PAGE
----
Is the LCMS Still Relevant?

Changing the notion of learning content, access and management

One of the most interesting aspects of corporate training technology has been the role of the learning content management system (LCMS). The LCMS was originally envisioned as a flexible platform to enable learning content to be easily created, stored and managed, customized for each learner, and published and consumed in multiple learning formats.

Over the last eight years, the industry has changed dramatically. Rapid e-learning tools were developed and many of these companies developed content management systems, as well. Now, other technologies (e.g., software as a service, mobile, learning portals, search and collaboration, and social networking tools) are changing the notion of what learning content is and how it is accessed and managed.

Today, content takes many forms, is sometimes self-published, and almost always needs to be accessed quickly.

Consequently, the role of the LCMS must evolve. The recent merger of OutStart and EEDO is indicative of this evolution. Both of these companies have been dedicated to the original role of the LCMS; however, both recognized that customers will realize more value from a system that better supports less structured and more collaborative forms of knowledge sharing.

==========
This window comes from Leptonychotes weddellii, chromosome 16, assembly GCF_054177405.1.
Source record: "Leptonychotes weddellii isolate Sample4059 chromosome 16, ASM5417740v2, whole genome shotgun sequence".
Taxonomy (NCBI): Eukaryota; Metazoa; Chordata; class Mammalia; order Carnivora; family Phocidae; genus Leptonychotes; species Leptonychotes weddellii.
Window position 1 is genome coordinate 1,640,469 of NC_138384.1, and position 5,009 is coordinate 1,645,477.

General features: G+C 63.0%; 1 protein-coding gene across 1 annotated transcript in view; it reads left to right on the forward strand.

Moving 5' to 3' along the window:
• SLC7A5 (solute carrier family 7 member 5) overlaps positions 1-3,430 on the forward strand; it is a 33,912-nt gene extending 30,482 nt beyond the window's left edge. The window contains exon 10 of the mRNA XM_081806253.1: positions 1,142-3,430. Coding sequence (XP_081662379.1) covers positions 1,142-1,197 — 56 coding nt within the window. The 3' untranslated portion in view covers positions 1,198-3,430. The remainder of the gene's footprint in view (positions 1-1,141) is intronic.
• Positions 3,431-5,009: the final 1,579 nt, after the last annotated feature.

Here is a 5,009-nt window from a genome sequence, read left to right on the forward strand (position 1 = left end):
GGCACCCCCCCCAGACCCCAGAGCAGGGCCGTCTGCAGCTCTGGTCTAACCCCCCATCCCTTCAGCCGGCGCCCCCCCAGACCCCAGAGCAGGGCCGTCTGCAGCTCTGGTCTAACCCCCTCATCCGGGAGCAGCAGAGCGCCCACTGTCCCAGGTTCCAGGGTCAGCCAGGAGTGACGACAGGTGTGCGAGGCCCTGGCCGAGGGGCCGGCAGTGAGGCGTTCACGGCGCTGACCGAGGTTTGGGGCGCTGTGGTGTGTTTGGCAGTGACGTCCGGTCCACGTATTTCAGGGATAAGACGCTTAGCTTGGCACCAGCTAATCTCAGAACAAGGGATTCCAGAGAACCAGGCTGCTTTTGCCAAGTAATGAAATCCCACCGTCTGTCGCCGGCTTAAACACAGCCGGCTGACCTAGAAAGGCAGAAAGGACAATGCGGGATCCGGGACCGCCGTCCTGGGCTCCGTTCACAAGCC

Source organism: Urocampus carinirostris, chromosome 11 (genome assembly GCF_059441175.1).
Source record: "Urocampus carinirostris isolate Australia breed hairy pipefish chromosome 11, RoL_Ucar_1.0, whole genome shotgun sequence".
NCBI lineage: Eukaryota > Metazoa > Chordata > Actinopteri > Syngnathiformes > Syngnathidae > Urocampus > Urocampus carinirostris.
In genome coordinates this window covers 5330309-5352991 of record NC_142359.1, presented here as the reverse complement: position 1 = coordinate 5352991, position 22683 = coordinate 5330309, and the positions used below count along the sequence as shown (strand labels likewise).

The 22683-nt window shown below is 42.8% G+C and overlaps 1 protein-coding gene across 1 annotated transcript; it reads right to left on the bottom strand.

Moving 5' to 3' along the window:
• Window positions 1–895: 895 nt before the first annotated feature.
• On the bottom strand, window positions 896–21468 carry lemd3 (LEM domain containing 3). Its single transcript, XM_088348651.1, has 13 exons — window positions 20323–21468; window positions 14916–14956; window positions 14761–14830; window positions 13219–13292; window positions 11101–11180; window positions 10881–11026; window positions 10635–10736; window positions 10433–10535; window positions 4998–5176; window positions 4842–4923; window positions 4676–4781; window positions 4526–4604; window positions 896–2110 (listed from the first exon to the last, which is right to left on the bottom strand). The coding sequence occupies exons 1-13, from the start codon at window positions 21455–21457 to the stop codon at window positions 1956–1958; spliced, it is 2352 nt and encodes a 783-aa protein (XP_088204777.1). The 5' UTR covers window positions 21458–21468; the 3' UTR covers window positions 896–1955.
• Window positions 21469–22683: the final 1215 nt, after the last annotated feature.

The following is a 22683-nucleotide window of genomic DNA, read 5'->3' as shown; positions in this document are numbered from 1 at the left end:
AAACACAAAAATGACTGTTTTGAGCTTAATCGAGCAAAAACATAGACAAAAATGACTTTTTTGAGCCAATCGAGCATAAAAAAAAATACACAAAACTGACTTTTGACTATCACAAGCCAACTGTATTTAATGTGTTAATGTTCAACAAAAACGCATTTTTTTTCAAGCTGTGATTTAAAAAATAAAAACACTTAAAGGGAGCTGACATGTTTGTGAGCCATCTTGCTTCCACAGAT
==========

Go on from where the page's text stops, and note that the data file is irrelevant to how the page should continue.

Interestingly, many other technology providers, both big and small, are jumping on the bandwagon. New entrants are coming from social software providers, for example. Some of these companies offer content management features in addition to collaboration platforms.

The notion of learning content is changing. We believe that the traditional LCMS will continue to play a niche role for some time. However, the market’s sophisticated content needs are fast outpacing these systems.

—The author is principal analyst and research director for Bersin & Associates.

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